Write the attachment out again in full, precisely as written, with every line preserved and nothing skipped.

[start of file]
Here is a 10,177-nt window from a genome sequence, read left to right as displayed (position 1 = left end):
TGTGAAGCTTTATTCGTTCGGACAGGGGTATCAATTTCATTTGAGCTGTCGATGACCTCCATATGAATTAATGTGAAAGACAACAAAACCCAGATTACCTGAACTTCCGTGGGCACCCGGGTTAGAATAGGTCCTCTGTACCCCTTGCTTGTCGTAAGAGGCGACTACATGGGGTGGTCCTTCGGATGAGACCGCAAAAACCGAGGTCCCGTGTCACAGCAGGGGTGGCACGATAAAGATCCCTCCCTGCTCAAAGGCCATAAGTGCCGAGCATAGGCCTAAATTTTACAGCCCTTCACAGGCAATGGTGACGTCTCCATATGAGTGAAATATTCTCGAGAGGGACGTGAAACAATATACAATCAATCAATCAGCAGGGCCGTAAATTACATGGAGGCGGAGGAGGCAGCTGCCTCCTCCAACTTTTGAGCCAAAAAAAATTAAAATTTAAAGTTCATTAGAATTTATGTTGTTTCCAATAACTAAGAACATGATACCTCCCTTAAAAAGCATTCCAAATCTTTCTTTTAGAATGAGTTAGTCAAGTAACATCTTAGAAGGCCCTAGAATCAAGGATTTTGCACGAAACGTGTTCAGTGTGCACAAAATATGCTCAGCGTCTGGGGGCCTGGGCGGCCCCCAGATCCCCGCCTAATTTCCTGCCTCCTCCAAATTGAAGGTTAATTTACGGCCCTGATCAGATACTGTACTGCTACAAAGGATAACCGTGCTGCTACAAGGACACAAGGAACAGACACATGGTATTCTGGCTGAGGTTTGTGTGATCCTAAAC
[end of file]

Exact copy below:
Here is a 10,177-nt window from a genome sequence, read left to right as displayed (position 1 = left end):
TGTGAAGCTTTATTCGTTCGGACAGGGGTATCAATTTCATTTGAGCTGTCGATGACCTCCATATGAATTAATGTGAAAGACAACAAAACCCAGATTACCTGAACTTCCGTGGGCACCCGGGTTAGAATAGGTCCTCTGTACCCCTTGCTTGTCGTAAGAGGCGACTACATGGGGTGGTCCTTCGGATGAGACCGCAAAAACCGAGGTCCCGTGTCACAGCAGGGGTGGCACGATAAAGATCCCTCCCTGCTCAAAGGCCATAAGTGCCGAGCATAGGCCTAAATTTTACAGCCCTTCACAGGCAATGGTGACGTCTCCATATGAGTGAAATATTCTCGAGAGGGACGTGAAACAATATACAATCAATCAATCAGCAGGGCCGTAAATTACATGGAGGCGGAGGAGGCAGCTGCCTCCTCCAACTTTTGAGCCAAAAAAAATTAAAATTTAAAGTTCATTAGAATTTATGTTGTTTCCAATAACTAAGAACATGATACCTCCCTTAAAAAGCATTCCAAATCTTTCTTTTAGAATGAGTTAGTCAAGTAACATCTTAGAAGGCCCTAGAATCAAGGATTTTGCACGAAACGTGTTCAGTGTGCACAAAATATGCTCAGCGTCTGGGGGCCTGGGCGGCCCCCAGATCCCCGCCTAATTTCCTGCCTCCTCCAAATTGAAGGTTAATTTACGGCCCTGATCAGATACTGTACTGCTACAAAGGATAACCGTGCTGCTACAAGGACACAAGGAACAGACACATGGTATTCTGGCTGAGGTTTGTGTGATCCTAAAC